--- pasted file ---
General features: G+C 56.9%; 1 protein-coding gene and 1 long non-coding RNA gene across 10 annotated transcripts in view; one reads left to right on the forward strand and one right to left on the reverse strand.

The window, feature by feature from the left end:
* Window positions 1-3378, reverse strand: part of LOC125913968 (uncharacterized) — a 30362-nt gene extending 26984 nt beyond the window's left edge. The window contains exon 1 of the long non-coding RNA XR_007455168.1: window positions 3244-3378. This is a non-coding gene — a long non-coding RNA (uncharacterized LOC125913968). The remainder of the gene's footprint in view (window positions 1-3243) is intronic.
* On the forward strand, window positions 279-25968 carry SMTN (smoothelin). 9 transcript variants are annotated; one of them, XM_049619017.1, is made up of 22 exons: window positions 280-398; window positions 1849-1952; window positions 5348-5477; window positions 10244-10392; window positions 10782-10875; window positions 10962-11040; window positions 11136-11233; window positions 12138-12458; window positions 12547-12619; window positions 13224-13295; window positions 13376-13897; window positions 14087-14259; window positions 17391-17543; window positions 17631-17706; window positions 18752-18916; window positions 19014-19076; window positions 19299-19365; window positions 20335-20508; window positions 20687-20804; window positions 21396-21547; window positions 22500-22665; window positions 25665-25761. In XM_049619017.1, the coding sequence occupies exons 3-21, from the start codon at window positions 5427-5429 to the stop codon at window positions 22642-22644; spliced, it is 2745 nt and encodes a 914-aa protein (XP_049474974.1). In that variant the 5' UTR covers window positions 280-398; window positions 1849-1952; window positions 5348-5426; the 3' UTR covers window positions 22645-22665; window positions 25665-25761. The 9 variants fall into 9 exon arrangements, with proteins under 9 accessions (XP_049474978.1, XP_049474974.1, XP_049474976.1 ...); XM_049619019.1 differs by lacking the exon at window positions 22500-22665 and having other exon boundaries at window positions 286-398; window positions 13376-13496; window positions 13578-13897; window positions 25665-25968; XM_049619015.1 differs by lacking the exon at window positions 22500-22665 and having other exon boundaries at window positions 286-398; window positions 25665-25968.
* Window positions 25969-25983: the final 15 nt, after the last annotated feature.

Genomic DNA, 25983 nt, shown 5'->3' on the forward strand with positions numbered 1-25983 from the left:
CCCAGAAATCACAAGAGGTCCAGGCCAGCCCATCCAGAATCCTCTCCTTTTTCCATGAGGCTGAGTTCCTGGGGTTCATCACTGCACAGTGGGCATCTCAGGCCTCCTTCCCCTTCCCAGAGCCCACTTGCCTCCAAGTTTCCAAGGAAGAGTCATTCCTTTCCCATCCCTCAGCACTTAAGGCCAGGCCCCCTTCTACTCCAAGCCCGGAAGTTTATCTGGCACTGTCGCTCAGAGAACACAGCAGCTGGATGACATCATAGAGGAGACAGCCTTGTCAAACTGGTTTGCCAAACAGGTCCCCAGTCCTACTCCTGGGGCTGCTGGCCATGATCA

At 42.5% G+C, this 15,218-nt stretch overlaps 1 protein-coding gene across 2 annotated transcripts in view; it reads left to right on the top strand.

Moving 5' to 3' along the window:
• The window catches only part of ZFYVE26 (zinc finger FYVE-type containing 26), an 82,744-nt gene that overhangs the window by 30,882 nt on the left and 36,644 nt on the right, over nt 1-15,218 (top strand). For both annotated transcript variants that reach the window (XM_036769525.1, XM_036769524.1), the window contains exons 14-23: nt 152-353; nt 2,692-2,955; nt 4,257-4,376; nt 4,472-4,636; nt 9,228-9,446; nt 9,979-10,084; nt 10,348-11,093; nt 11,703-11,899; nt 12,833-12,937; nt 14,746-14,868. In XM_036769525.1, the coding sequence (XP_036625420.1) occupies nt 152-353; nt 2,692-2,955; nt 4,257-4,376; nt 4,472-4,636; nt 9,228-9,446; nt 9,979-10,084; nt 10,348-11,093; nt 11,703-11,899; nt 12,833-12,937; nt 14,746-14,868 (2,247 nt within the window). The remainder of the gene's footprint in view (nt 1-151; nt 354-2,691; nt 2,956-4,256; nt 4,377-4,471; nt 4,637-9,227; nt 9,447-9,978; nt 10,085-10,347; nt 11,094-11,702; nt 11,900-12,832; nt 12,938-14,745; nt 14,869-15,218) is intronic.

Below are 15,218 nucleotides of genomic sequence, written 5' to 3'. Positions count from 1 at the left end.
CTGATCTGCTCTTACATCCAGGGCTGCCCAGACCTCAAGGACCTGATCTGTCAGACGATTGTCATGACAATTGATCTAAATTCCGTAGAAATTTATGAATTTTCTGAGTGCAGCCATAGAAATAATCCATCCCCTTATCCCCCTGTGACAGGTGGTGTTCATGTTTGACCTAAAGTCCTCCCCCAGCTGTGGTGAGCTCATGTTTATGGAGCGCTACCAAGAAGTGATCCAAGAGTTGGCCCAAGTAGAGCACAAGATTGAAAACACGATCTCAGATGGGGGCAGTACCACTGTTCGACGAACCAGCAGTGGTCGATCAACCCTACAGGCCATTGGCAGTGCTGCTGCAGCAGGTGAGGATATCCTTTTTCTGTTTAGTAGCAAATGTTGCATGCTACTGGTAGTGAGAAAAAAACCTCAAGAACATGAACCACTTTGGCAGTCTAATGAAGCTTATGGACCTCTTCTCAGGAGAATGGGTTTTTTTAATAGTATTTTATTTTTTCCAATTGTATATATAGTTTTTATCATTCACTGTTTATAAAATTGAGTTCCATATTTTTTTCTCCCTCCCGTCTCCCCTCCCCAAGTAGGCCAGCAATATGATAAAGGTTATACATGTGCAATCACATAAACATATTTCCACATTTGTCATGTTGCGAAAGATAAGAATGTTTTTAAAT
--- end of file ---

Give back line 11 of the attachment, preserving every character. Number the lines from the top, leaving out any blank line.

Below are 15,218 nucleotides of genomic sequence, written 5' to 3'. Positions count from 1 at the left end.